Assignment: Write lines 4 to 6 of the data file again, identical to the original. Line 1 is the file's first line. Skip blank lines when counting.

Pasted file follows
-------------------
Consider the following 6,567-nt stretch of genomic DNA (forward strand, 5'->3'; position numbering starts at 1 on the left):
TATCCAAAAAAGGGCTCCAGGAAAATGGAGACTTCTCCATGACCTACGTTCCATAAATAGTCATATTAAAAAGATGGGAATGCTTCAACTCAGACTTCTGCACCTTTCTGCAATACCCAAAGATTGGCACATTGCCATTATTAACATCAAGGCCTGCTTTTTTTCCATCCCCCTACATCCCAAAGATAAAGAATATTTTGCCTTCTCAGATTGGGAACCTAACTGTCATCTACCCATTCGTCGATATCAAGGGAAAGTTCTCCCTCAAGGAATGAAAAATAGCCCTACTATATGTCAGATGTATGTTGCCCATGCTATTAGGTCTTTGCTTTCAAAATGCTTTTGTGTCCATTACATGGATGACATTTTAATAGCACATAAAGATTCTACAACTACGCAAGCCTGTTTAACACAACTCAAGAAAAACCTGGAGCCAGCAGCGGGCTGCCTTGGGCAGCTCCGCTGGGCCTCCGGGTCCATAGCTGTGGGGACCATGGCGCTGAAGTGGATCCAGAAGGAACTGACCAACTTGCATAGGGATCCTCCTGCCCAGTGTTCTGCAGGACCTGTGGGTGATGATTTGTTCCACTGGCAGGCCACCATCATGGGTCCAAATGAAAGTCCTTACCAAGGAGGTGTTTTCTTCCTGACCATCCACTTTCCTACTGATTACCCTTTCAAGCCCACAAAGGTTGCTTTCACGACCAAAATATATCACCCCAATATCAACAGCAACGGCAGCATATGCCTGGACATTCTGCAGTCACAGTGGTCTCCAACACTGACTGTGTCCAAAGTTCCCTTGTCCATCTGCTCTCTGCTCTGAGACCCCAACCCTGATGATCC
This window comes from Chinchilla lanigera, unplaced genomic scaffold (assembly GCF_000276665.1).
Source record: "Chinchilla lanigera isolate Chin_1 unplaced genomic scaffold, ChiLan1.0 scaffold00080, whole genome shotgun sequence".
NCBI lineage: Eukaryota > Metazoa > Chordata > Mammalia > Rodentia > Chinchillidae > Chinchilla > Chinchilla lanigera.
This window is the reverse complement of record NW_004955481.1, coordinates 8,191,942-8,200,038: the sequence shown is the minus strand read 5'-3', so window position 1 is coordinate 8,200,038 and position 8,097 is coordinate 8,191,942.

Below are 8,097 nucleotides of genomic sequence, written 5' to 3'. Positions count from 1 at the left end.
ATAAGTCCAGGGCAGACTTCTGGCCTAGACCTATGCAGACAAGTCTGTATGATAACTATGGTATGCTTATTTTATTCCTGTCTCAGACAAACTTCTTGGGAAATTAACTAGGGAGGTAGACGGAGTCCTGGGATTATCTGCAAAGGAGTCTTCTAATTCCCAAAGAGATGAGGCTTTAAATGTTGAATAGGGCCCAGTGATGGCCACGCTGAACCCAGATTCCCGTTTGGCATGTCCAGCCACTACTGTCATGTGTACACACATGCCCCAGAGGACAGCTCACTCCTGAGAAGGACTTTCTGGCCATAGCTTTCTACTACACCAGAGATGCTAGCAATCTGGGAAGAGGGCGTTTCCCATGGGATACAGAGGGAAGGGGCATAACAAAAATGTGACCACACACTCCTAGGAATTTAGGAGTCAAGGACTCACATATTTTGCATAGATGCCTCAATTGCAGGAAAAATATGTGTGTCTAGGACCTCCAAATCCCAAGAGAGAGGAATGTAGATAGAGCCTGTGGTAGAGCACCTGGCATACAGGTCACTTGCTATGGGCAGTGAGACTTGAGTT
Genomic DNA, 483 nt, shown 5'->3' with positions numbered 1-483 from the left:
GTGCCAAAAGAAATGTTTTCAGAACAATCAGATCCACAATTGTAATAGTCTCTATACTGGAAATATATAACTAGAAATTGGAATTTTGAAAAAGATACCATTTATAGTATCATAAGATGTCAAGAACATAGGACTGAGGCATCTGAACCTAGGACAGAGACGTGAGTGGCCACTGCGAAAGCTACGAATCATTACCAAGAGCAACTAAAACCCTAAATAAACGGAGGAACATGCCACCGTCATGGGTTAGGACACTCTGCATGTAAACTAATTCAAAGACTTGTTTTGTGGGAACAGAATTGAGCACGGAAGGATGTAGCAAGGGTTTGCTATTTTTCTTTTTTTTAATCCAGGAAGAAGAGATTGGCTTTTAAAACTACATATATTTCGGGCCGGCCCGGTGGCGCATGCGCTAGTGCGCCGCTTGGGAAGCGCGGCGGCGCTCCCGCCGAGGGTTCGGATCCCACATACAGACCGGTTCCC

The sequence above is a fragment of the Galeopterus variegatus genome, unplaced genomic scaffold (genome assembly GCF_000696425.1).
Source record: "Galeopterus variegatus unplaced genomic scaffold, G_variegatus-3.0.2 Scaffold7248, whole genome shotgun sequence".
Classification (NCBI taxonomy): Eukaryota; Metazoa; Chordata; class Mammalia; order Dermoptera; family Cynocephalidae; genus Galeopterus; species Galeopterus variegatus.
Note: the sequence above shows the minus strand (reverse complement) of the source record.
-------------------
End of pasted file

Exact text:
Source record: "Chinchilla lanigera isolate Chin_1 unplaced genomic scaffold, ChiLan1.0 scaffold00080, whole genome shotgun sequence".
NCBI lineage: Eukaryota > Metazoa > Chordata > Mammalia > Rodentia > Chinchillidae > Chinchilla > Chinchilla lanigera.
This window is the reverse complement of record NW_004955481.1, coordinates 8,191,942-8,200,038: the sequence shown is the minus strand read 5'-3', so window position 1 is coordinate 8,200,038 and position 8,097 is coordinate 8,191,942.